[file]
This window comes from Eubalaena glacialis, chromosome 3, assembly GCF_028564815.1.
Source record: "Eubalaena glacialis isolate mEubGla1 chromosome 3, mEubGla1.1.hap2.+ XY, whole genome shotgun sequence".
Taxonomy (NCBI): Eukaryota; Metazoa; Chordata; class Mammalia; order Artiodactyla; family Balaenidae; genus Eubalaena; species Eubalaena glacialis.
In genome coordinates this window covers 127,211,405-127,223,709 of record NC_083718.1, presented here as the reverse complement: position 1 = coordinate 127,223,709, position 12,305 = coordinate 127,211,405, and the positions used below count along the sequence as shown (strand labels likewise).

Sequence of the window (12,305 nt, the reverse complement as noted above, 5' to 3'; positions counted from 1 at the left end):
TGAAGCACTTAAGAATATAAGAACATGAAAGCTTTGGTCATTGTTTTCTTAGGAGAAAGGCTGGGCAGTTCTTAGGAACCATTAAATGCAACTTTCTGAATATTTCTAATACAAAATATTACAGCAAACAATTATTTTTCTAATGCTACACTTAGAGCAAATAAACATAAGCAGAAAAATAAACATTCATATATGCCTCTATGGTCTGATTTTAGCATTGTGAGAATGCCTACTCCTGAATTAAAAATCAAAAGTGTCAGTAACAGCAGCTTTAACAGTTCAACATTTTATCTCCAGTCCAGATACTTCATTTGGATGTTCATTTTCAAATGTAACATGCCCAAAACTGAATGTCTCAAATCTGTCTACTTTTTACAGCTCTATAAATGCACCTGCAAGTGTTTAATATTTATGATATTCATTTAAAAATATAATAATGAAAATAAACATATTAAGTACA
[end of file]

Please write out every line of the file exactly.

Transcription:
This window comes from Eubalaena glacialis, chromosome 3, assembly GCF_028564815.1.
Source record: "Eubalaena glacialis isolate mEubGla1 chromosome 3, mEubGla1.1.hap2.+ XY, whole genome shotgun sequence".
Taxonomy (NCBI): Eukaryota; Metazoa; Chordata; class Mammalia; order Artiodactyla; family Balaenidae; genus Eubalaena; species Eubalaena glacialis.
In genome coordinates this window covers 127,211,405-127,223,709 of record NC_083718.1, presented here as the reverse complement: position 1 = coordinate 127,223,709, position 12,305 = coordinate 127,211,405, and the positions used below count along the sequence as shown (strand labels likewise).

Sequence of the window (12,305 nt, the reverse complement as noted above, 5' to 3'; positions counted from 1 at the left end):
TGAAGCACTTAAGAATATAAGAACATGAAAGCTTTGGTCATTGTTTTCTTAGGAGAAAGGCTGGGCAGTTCTTAGGAACCATTAAATGCAACTTTCTGAATATTTCTAATACAAAATATTACAGCAAACAATTATTTTTCTAATGCTACACTTAGAGCAAATAAACATAAGCAGAAAAATAAACATTCATATATGCCTCTATGGTCTGATTTTAGCATTGTGAGAATGCCTACTCCTGAATTAAAAATCAAAAGTGTCAGTAACAGCAGCTTTAACAGTTCAACATTTTATCTCCAGTCCAGATACTTCATTTGGATGTTCATTTTCAAATGTAACATGCCCAAAACTGAATGTCTCAAATCTGTCTACTTTTTACAGCTCTATAAATGCACCTGCAAGTGTTTAATATTTATGATATTCATTTAAAAATATAATAATGAAAATAAACATATTAAGTACA